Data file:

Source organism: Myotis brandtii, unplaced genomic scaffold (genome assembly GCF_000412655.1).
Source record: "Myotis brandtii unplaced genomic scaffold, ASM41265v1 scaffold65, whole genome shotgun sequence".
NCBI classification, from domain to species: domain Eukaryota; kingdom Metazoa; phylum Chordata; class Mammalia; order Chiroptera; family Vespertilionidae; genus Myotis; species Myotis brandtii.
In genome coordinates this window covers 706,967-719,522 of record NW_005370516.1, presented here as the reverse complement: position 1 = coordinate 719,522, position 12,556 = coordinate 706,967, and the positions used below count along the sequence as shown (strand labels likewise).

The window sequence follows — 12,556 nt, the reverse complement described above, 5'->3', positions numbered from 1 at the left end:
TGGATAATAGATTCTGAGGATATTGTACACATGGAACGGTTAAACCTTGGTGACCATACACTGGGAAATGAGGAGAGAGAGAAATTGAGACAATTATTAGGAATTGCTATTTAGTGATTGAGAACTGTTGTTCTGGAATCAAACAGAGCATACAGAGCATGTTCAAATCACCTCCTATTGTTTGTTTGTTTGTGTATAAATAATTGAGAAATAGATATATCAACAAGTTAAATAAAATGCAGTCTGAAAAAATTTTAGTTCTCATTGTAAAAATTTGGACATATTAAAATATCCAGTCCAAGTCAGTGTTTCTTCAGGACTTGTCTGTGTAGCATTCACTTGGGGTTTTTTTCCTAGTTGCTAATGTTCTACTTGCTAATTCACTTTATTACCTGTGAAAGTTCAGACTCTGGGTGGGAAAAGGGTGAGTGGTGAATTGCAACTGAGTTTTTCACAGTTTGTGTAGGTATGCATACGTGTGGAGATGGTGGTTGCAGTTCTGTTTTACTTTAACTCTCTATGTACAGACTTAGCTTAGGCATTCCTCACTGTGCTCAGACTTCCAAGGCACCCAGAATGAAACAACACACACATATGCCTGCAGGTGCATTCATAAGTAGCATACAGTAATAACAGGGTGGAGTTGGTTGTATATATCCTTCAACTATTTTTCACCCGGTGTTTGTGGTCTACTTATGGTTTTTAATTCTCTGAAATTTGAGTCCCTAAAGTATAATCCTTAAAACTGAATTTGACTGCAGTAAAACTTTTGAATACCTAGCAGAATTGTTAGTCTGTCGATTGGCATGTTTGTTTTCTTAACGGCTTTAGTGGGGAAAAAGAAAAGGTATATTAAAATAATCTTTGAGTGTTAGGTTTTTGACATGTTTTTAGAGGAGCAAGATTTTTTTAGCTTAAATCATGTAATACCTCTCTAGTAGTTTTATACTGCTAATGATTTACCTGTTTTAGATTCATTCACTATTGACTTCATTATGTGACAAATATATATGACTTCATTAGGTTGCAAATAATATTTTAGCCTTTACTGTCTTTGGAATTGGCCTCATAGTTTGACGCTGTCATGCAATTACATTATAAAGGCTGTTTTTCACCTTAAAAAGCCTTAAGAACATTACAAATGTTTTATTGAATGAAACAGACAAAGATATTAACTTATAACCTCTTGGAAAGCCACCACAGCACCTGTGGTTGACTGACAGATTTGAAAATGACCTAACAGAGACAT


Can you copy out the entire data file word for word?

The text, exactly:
Source organism: Myotis brandtii, unplaced genomic scaffold (genome assembly GCF_000412655.1).
Source record: "Myotis brandtii unplaced genomic scaffold, ASM41265v1 scaffold65, whole genome shotgun sequence".
NCBI classification, from domain to species: domain Eukaryota; kingdom Metazoa; phylum Chordata; class Mammalia; order Chiroptera; family Vespertilionidae; genus Myotis; species Myotis brandtii.
In genome coordinates this window covers 706,967-719,522 of record NW_005370516.1, presented here as the reverse complement: position 1 = coordinate 719,522, position 12,556 = coordinate 706,967, and the positions used below count along the sequence as shown (strand labels likewise).

The window sequence follows — 12,556 nt, the reverse complement described above, 5'->3', positions numbered from 1 at the left end:
TGGATAATAGATTCTGAGGATATTGTACACATGGAACGGTTAAACCTTGGTGACCATACACTGGGAAATGAGGAGAGAGAGAAATTGAGACAATTATTAGGAATTGCTATTTAGTGATTGAGAACTGTTGTTCTGGAATCAAACAGAGCATACAGAGCATGTTCAAATCACCTCCTATTGTTTGTTTGTTTGTGTATAAATAATTGAGAAATAGATATATCAACAAGTTAAATAAAATGCAGTCTGAAAAAATTTTAGTTCTCATTGTAAAAATTTGGACATATTAAAATATCCAGTCCAAGTCAGTGTTTCTTCAGGACTTGTCTGTGTAGCATTCACTTGGGGTTTTTTTCCTAGTTGCTAATGTTCTACTTGCTAATTCACTTTATTACCTGTGAAAGTTCAGACTCTGGGTGGGAAAAGGGTGAGTGGTGAATTGCAACTGAGTTTTTCACAGTTTGTGTAGGTATGCATACGTGTGGAGATGGTGGTTGCAGTTCTGTTTTACTTTAACTCTCTATGTACAGACTTAGCTTAGGCATTCCTCACTGTGCTCAGACTTCCAAGGCACCCAGAATGAAACAACACACACATATGCCTGCAGGTGCATTCATAAGTAGCATACAGTAATAACAGGGTGGAGTTGGTTGTATATATCCTTCAACTATTTTTCACCCGGTGTTTGTGGTCTACTTATGGTTTTTAATTCTCTGAAATTTGAGTCCCTAAAGTATAATCCTTAAAACTGAATTTGACTGCAGTAAAACTTTTGAATACCTAGCAGAATTGTTAGTCTGTCGATTGGCATGTTTGTTTTCTTAACGGCTTTAGTGGGGAAAAAGAAAAGGTATATTAAAATAATCTTTGAGTGTTAGGTTTTTGACATGTTTTTAGAGGAGCAAGATTTTTTTAGCTTAAATCATGTAATACCTCTCTAGTAGTTTTATACTGCTAATGATTTACCTGTTTTAGATTCATTCACTATTGACTTCATTATGTGACAAATATATATGACTTCATTAGGTTGCAAATAATATTTTAGCCTTTACTGTCTTTGGAATTGGCCTCATAGTTTGACGCTGTCATGCAATTACATTATAAAGGCTGTTTTTCACCTTAAAAAGCCTTAAGAACATTACAAATGTTTTATTGAATGAAACAGACAAAGATATTAACTTATAACCTCTTGGAAAGCCACCACAGCACCTGTGGTTGACTGACAGATTTGAAAATGACCTAACAGAGACAT